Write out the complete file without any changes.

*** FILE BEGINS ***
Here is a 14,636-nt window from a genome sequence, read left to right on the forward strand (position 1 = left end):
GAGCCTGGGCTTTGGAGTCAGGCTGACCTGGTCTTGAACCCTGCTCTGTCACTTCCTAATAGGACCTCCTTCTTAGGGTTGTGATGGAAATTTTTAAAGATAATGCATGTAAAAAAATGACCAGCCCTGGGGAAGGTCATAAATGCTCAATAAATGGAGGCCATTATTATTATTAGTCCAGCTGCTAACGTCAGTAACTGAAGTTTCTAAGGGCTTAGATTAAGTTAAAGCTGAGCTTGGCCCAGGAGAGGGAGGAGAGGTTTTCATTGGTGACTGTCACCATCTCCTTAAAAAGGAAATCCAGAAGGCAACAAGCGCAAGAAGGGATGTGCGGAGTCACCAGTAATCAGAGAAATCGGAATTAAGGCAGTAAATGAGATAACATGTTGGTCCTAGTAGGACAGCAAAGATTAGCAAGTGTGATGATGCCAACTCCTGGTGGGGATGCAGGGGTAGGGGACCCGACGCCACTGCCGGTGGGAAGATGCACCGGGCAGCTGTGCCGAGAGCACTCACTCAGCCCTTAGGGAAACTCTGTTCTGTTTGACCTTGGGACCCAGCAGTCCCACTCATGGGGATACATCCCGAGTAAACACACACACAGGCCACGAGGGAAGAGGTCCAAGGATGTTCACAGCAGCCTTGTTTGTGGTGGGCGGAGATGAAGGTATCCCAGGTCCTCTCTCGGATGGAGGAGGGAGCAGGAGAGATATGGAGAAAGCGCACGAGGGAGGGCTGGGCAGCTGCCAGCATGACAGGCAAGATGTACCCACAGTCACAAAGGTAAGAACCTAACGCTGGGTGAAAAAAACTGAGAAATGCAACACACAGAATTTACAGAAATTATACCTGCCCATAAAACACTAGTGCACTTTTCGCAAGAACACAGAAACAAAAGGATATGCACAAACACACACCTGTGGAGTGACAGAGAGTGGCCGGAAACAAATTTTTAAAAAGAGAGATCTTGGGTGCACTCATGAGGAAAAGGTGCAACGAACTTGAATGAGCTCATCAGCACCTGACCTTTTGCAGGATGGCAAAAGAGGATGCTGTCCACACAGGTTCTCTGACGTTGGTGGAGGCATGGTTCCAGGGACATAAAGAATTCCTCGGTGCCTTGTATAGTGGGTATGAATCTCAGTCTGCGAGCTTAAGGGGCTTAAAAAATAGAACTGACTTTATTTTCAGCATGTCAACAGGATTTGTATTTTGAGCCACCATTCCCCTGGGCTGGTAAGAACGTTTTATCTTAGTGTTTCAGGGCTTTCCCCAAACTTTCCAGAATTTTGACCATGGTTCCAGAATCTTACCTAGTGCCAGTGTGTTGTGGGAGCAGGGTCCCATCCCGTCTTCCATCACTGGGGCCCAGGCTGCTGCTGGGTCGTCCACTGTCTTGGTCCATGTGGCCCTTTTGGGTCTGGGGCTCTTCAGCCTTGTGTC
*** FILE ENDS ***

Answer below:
Here is a 14,636-nt window from a genome sequence, read left to right on the forward strand (position 1 = left end):
GAGCCTGGGCTTTGGAGTCAGGCTGACCTGGTCTTGAACCCTGCTCTGTCACTTCCTAATAGGACCTCCTTCTTAGGGTTGTGATGGAAATTTTTAAAGATAATGCATGTAAAAAAATGACCAGCCCTGGGGAAGGTCATAAATGCTCAATAAATGGAGGCCATTATTATTATTAGTCCAGCTGCTAACGTCAGTAACTGAAGTTTCTAAGGGCTTAGATTAAGTTAAAGCTGAGCTTGGCCCAGGAGAGGGAGGAGAGGTTTTCATTGGTGACTGTCACCATCTCCTTAAAAAGGAAATCCAGAAGGCAACAAGCGCAAGAAGGGATGTGCGGAGTCACCAGTAATCAGAGAAATCGGAATTAAGGCAGTAAATGAGATAACATGTTGGTCCTAGTAGGACAGCAAAGATTAGCAAGTGTGATGATGCCAACTCCTGGTGGGGATGCAGGGGTAGGGGACCCGACGCCACTGCCGGTGGGAAGATGCACCGGGCAGCTGTGCCGAGAGCACTCACTCAGCCCTTAGGGAAACTCTGTTCTGTTTGACCTTGGGACCCAGCAGTCCCACTCATGGGGATACATCCCGAGTAAACACACACACAGGCCACGAGGGAAGAGGTCCAAGGATGTTCACAGCAGCCTTGTTTGTGGTGGGCGGAGATGAAGGTATCCCAGGTCCTCTCTCGGATGGAGGAGGGAGCAGGAGAGATATGGAGAAAGCGCACGAGGGAGGGCTGGGCAGCTGCCAGCATGACAGGCAAGATGTACCCACAGTCACAAAGGTAAGAACCTAACGCTGGGTGAAAAAAACTGAGAAATGCAACACACAGAATTTACAGAAATTATACCTGCCCATAAAACACTAGTGCACTTTTCGCAAGAACACAGAAACAAAAGGATATGCACAAACACACACCTGTGGAGTGACAGAGAGTGGCCGGAAACAAATTTTTAAAAAGAGAGATCTTGGGTGCACTCATGAGGAAAAGGTGCAACGAACTTGAATGAGCTCATCAGCACCTGACCTTTTGCAGGATGGCAAAAGAGGATGCTGTCCACACAGGTTCTCTGACGTTGGTGGAGGCATGGTTCCAGGGACATAAAGAATTCCTCGGTGCCTTGTATAGTGGGTATGAATCTCAGTCTGCGAGCTTAAGGGGCTTAAAAAATAGAACTGACTTTATTTTCAGCATGTCAACAGGATTTGTATTTTGAGCCACCATTCCCCTGGGCTGGTAAGAACGTTTTATCTTAGTGTTTCAGGGCTTTCCCCAAACTTTCCAGAATTTTGACCATGGTTCCAGAATCTTACCTAGTGCCAGTGTGTTGTGGGAGCAGGGTCCCATCCCGTCTTCCATCACTGGGGCCCAGGCTGCTGCTGGGTCGTCCACTGTCTTGGTCCATGTGGCCCTTTTGGGTCTGGGGCTCTTCAGCCTTGTGTC